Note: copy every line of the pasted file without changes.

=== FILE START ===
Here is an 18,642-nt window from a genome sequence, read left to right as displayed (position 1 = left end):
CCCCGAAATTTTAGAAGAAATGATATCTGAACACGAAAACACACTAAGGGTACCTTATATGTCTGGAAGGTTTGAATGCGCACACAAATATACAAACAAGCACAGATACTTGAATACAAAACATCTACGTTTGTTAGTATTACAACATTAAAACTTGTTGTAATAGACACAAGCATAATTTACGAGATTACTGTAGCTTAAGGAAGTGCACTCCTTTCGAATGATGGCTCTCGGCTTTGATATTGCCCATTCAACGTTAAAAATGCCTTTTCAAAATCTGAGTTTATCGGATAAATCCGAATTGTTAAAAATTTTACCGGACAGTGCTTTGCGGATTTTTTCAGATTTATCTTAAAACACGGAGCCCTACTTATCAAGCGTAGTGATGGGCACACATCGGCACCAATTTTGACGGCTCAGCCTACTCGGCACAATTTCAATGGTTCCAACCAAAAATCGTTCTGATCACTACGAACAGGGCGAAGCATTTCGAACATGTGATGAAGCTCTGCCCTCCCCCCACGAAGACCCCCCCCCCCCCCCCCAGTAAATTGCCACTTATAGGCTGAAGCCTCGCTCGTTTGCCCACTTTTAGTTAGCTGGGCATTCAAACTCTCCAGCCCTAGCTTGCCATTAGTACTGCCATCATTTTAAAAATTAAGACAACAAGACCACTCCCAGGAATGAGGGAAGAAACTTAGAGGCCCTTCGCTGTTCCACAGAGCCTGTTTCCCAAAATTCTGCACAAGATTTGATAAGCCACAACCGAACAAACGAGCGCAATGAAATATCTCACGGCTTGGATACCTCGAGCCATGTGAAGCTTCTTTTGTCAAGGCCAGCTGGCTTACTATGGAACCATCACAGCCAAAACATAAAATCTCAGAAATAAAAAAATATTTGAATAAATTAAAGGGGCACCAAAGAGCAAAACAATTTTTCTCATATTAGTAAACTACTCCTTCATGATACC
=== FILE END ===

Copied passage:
Here is an 18,642-nt window from a genome sequence, read left to right as displayed (position 1 = left end):
CCCCGAAATTTTAGAAGAAATGATATCTGAACACGAAAACACACTAAGGGTACCTTATATGTCTGGAAGGTTTGAATGCGCACACAAATATACAAACAAGCACAGATACTTGAATACAAAACATCTACGTTTGTTAGTATTACAACATTAAAACTTGTTGTAATAGACACAAGCATAATTTACGAGATTACTGTAGCTTAAGGAAGTGCACTCCTTTCGAATGATGGCTCTCGGCTTTGATATTGCCCATTCAACGTTAAAAATGCCTTTTCAAAATCTGAGTTTATCGGATAAATCCGAATTGTTAAAAATTTTACCGGACAGTGCTTTGCGGATTTTTTCAGATTTATCTTAAAACACGGAGCCCTACTTATCAAGCGTAGTGATGGGCACACATCGGCACCAATTTTGACGGCTCAGCCTACTCGGCACAATTTCAATGGTTCCAACCAAAAATCGTTCTGATCACTACGAACAGGGCGAAGCATTTCGAACATGTGATGAAGCTCTGCCCTCCCCCCACGAAGACCCCCCCCCCCCCCCCCAGTAAATTGCCACTTATAGGCTGAAGCCTCGCTCGTTTGCCCACTTTTAGTTAGCTGGGCATTCAAACTCTCCAGCCCTAGCTTGCCATTAGTACTGCCATCATTTTAAAAATTAAGACAACAAGACCACTCCCAGGAATGAGGGAAGAAACTTAGAGGCCCTTCGCTGTTCCACAGAGCCTGTTTCCCAAAATTCTGCACAAGATTTGATAAGCCACAACCGAACAAACGAGCGCAATGAAATATCTCACGGCTTGGATACCTCGAGCCATGTGAAGCTTCTTTTGTCAAGGCCAGCTGGCTTACTATGGAACCATCACAGCCAAAACATAAAATCTCAGAAATAAAAAAATATTTGAATAAATTAAAGGGGCACCAAAGAGCAAAACAATTTTTCTCATATTAGTAAACTACTCCTTCATGATACC